Motorcycle Lobby Hopes For New Laws To Free Up Roads

Sen. Chris Edwards and Rep. Gene Whisnant have sponsored the “dead red” bill

Motorcyclists may see some new laws on the books after this legislative session, including ones that would let them filter through traffic jams and pass through some red lights. BikePAC of Oregon — the main motorcycle lobby group in the state — has been working hard to persuade legislators to take up a few motorcyclist issues.

Sen. Chris Edwards (D-Eugene) and Rep. Gene Whisnant (R-Sunriver) have sponsored the “dead red” bill (SB 533 and HB 2373). The proposed law would allow motorcyclists and bicyclists to pass cautiously through red lights that don’t get triggered by their weight. At stoplights that use motion detectors in order to turn green, bikes and motorcycles would be required to wait for a full cycle of lights before they could proceed through a red light.

There are 16 other states that have similar provisions. The Senate Committee on Business and Transportation heard testimony from a rider who said people in cars get aggressive when she waits at red lights. She said she tries to signal to them that they can come up next to her to make the light turn, but that this law would solve the whole problem in a much simpler way.

The bill came out of the Senate Committee on Business and Transportation with full support on March 4 and is now waiting on its final reading on the Senate floor.

Paula Leslie, the executive director of BikePAC Oregon, says the dead red bill is one of a few she thinks has a good chance of passing this legislative session.

Another issue BikePAC hopes will get addressed is “lane sharing” or “filtering” — letting motorcyclists filter through backed-up vehicles in traffic.

Three bills have been proposed addressing motorcycles and lane sharing. One suggests that motorcycles use the shoulder to pass cars, and the other two would allow motorcycles to pass cars in the same lane.

“The aim is to get motorcycles out of traffic jams,” Leslie says, “not to get them to the front of the line in town.”

Advocates of lane sharing say it is win-win for everyone on the road. By letting motorcycles through, the traffic jams decrease in size. Since motorcycles don’t have air conditioning and rely on wind to cool their engines, they argue being able to move out of a hot pack of jammed cars would make everyone safer. They say passing in the same lane is best, because the shoulders of roads are not a place people consistently watch for traffic.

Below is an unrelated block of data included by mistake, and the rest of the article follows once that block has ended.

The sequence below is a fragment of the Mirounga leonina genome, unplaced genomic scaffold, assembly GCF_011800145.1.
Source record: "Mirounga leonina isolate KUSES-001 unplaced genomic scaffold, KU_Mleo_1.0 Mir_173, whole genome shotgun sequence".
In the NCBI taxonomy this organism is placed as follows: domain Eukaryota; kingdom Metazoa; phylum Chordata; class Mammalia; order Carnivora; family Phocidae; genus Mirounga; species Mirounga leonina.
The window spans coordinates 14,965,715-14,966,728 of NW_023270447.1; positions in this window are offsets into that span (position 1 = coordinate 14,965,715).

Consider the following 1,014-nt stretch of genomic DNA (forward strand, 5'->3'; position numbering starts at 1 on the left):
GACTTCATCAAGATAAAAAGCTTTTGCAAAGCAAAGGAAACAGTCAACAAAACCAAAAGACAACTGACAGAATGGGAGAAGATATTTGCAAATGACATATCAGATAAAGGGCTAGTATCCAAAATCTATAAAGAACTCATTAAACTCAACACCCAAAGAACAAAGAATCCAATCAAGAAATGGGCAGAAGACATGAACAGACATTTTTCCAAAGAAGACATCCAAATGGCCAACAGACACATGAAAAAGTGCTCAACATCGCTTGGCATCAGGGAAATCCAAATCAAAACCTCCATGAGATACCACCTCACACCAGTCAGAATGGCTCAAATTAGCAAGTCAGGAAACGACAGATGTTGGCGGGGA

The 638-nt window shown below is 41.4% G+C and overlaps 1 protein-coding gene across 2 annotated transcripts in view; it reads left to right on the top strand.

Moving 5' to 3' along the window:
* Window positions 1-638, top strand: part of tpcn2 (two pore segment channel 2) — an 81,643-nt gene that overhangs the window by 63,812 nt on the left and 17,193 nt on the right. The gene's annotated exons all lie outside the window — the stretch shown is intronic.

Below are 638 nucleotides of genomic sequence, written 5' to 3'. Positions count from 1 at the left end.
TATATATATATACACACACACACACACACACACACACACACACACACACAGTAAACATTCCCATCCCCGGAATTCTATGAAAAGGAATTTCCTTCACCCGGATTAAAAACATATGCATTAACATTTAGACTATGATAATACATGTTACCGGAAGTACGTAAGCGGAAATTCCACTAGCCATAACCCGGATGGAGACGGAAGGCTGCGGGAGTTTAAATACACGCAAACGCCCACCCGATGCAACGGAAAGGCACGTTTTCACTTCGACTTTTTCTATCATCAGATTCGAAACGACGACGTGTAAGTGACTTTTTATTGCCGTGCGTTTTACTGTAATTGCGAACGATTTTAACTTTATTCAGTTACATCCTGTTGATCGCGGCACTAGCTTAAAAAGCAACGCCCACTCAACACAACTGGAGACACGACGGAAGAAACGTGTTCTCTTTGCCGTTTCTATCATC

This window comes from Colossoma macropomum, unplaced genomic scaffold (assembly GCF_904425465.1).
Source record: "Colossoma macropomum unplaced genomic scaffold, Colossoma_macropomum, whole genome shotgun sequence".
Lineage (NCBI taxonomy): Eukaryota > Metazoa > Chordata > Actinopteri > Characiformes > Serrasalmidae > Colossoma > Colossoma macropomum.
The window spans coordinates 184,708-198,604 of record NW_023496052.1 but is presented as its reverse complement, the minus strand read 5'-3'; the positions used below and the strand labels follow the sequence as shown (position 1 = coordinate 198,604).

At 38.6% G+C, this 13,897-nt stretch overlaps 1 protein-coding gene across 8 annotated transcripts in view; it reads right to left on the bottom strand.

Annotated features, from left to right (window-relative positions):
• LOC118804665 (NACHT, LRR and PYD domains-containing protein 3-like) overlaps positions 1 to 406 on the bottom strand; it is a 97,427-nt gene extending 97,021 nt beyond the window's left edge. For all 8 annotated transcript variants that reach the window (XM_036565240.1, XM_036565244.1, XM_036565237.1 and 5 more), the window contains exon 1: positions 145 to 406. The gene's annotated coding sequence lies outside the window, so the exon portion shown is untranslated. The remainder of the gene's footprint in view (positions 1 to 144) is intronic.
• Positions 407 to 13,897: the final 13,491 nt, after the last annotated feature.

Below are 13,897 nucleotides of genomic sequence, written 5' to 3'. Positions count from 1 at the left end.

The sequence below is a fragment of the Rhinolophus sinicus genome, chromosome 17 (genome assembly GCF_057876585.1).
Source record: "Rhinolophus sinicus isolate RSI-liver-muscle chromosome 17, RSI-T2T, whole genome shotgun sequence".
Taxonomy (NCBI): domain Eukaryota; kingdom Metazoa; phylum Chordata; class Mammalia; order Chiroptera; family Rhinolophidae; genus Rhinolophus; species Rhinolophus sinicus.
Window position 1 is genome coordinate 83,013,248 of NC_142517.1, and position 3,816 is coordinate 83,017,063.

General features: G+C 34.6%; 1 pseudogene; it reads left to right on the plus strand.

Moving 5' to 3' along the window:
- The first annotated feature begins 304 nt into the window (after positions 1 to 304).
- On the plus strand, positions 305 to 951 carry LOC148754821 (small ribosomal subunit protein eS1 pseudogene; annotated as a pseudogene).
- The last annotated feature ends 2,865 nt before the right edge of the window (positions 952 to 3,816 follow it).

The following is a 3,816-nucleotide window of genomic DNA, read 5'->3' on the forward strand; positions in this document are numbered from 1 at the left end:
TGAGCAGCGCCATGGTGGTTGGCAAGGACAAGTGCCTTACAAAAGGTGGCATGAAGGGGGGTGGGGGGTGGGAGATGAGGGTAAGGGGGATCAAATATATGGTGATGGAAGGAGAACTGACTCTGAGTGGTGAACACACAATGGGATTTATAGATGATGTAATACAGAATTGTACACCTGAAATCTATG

BikePAC hopes that SB 694 will pass; it addresses lane sharing and is sponsored by Sen. Jeff Kruse (R-Roseburg). Leslie hopes to persuade legislators to add amendments clarifying when and where lane sharing would be allowed, and at what speeds.

Lane sharing became a controversial topic in California in the past few years, when legislation was proposed to make it officially legal. Currently it is neither illegal nor legal in that state.

The motorcycle lobbyists are also advocating for passage of SB 424, which would require all gas stations to have at least one pump with ethanol-free fuel. That bill passed out of the House and is waiting to be referred to a committee in the Senate.

Finally, BikePAC members say another issue they would like to work on with Sen. Edwards is the anti-profiling bill, SB 486, which would prohibit law enforcement officers from profiling individuals based on a list of characteristics and circumstances. BikePAC wants to add “mode of transportation” to that list.

BikePAC has also initiated HB 2989, which would allow motorcyclists over 18 years of age to ride without a helmet on. That bill has several legislators signed on to it, but Leslie says she’s doubtful it will pass, because the Governor’s Advisory Committee on Motorcycle Safety has said it will not support it.

Update: According to Bike Portland, it’s not the weight of a vehicle or magnets that triggers the light but in fact a disturbance in the electromagnetic field. The city of Eugene uses these “inductive pavement loops” according to its downloadable fact sheet. Local dog trainer Harold Hansen says he has solved the problem using magnets in this video, though others debate if magnets solve the issue.

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